Every weapon has its nemesis. The invention of the tank led to anti-tank guns; the rise of aircraft led to anti-aircraft guns; and now the growing use of military unmanned aircraft is spurring the development of multiple types of countermeasures, including lasers, guns and jammers.

Lasers are the most exotic of anti-unmanned aerial vehicle weapons, and the U.S. has several directed energy weapons projects underway. The Army's Space and Missile Defense/Army Strategic Forces Technical Center in Huntsville, Alabama, the lead Army agency for developing high-energy laser weapons, is working on three systems with anti-UAV capabilities.

The High Energy Mobile Laser Test Truck, or HELMTT, aims to demonstrate a vehicle-mounted 10-kilowatt laser rugged and practical enough to use on the battlefield. The project was originally the High Energy Laser Mobile Demonstrator (HEL MD), until the Army opted to mount a smaller laser on a Heavy Expanded Mobility Tactical Truck. HEL MD managed to shoot down a 22 to 55 pound Class 2 UAV during a 2014 test at the High Energy Laser Systems Test Facility at White Sands Missile Range, New Mexico. The Army's Space and Missile Defense Command plans to eventually develop a 100-kilowatt weapon.

Boeing's Company Laser Weapon System (Boeing)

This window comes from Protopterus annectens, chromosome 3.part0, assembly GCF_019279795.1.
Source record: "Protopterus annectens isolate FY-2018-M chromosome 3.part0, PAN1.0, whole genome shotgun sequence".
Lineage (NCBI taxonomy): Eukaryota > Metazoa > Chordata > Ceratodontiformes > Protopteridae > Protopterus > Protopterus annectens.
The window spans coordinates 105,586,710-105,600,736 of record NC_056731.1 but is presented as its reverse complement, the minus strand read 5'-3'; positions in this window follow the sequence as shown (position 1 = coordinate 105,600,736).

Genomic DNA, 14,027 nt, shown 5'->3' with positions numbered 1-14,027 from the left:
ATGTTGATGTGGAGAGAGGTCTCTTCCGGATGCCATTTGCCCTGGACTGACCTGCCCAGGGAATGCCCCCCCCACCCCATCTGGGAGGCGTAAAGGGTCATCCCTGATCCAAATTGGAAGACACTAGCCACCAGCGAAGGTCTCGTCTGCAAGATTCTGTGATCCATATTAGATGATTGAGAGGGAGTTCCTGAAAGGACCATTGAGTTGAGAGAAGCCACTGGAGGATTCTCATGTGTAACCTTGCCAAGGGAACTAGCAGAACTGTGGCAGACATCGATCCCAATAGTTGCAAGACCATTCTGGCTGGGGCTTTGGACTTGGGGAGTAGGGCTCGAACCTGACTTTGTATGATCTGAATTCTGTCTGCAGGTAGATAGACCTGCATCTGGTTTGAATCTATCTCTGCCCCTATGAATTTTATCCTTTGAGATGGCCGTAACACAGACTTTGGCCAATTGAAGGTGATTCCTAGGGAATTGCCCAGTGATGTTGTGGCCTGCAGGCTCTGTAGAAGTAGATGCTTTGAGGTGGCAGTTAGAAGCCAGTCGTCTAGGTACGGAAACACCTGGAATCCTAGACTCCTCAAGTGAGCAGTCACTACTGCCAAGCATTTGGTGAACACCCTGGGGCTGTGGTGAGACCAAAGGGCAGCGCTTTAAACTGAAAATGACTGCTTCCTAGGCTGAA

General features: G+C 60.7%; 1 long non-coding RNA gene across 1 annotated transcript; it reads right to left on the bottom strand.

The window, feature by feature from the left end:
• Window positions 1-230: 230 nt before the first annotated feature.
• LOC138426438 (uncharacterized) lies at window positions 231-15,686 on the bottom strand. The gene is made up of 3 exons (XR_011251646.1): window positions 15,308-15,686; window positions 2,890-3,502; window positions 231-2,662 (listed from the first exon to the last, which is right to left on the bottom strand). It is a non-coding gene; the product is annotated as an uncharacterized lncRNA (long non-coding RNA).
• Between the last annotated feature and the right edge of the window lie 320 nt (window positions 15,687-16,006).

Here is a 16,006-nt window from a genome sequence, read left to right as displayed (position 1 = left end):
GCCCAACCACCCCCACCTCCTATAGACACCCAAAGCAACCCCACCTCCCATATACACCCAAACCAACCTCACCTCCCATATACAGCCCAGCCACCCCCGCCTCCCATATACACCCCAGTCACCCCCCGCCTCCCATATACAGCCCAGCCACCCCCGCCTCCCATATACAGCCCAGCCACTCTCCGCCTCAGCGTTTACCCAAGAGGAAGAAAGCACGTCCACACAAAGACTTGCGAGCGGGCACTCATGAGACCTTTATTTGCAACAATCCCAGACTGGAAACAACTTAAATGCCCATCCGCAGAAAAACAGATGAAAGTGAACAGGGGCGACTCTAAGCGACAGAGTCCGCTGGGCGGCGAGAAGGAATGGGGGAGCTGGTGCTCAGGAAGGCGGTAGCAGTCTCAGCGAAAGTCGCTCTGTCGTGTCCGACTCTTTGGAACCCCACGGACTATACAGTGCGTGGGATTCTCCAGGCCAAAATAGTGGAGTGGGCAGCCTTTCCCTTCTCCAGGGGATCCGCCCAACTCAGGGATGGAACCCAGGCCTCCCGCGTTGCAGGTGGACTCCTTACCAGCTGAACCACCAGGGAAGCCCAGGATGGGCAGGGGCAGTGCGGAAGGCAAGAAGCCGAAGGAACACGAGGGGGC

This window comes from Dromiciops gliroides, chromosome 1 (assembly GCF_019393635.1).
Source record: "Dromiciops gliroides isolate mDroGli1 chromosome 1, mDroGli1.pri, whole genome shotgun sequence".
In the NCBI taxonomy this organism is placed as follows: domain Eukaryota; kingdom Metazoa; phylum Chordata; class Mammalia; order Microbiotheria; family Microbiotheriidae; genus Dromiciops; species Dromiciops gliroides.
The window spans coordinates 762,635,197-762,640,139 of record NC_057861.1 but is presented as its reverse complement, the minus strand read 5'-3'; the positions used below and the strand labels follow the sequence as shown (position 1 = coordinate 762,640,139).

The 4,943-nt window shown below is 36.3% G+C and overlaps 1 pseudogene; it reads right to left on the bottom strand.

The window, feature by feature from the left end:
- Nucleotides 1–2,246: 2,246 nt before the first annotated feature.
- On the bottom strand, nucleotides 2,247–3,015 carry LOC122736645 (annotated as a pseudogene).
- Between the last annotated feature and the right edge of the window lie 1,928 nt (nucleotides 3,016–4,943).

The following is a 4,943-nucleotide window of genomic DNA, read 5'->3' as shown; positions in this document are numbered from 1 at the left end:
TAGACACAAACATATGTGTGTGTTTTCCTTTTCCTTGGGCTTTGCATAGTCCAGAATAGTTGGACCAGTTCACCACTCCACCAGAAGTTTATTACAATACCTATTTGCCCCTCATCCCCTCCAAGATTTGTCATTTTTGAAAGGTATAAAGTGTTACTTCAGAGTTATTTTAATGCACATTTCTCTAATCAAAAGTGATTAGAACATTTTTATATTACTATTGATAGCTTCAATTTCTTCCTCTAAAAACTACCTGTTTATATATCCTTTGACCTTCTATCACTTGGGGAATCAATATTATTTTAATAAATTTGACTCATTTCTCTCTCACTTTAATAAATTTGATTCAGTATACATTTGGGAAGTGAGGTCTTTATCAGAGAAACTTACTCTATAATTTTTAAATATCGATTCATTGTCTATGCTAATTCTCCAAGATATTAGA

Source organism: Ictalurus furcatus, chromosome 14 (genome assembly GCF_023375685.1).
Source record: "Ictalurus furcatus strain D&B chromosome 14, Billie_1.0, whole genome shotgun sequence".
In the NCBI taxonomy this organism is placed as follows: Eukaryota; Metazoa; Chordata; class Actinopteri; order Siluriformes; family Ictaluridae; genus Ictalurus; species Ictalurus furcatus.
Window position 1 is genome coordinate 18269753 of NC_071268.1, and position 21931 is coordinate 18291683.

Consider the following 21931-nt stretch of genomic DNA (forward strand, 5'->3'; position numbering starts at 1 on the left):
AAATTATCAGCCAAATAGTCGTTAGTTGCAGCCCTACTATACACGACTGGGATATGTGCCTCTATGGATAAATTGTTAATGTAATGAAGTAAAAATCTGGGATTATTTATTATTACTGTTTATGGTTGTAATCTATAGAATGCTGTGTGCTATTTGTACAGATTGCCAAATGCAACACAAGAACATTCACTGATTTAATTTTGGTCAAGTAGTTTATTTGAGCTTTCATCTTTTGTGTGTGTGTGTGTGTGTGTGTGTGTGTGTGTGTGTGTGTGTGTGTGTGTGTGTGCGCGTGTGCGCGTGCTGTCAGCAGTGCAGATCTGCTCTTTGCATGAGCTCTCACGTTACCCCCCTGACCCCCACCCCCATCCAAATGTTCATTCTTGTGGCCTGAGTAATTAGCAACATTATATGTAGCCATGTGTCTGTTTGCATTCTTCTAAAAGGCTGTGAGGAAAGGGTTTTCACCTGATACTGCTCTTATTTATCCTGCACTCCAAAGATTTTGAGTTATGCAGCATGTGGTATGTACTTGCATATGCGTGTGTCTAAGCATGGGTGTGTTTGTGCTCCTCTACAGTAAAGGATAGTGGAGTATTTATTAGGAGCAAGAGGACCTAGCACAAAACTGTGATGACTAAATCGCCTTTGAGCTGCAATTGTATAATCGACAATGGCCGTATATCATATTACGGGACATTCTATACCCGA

Boeing's Company Laser Weapon System (Boeing)

While HELMTT focuses on mobility, the Solid State Laser Testbed (SSLT) aims at maximizing lethality. The SSLT is a demonstration project at the High Energy Laser Systems Test Facility, where directed energy weapons are tested against rockets, mortar shells and UAVs to determine their effectiveness against various aim points and materials.

"If you want to kill a UAV, you have to know where to shoot," said Richard DeFatta, director of the Air and Missile Defense Directorate at Space and Missile Defense Command. "Just shooting a hole in the wing may not bring it down. You have to know which component to aim at."

The Robust Electric Laser Initiative (RELI) focuses on designing a more efficient high-power laser for HELMTT. The project will conclude in late 2016 when Lockheed Martin is scheduled to deliver a 50-kilowatt laser. Meanwhile, the Air Force is using RELI technology, as is the Navy for its Ground-Based Air Defense laser development program. In fact, the Navy's 30-kilowatt Laser Weapon System, installed on the destroyer Ponce, destroyed a ScanEagle UAV in 2014.

The Compact Laser Weapon System damaged a moving, tethered UAV during testing in West Virginia. (Boeing)
The Compact Laser Weapon System damaged a moving, tethered UAV during testing in West Virginia. (Boeing)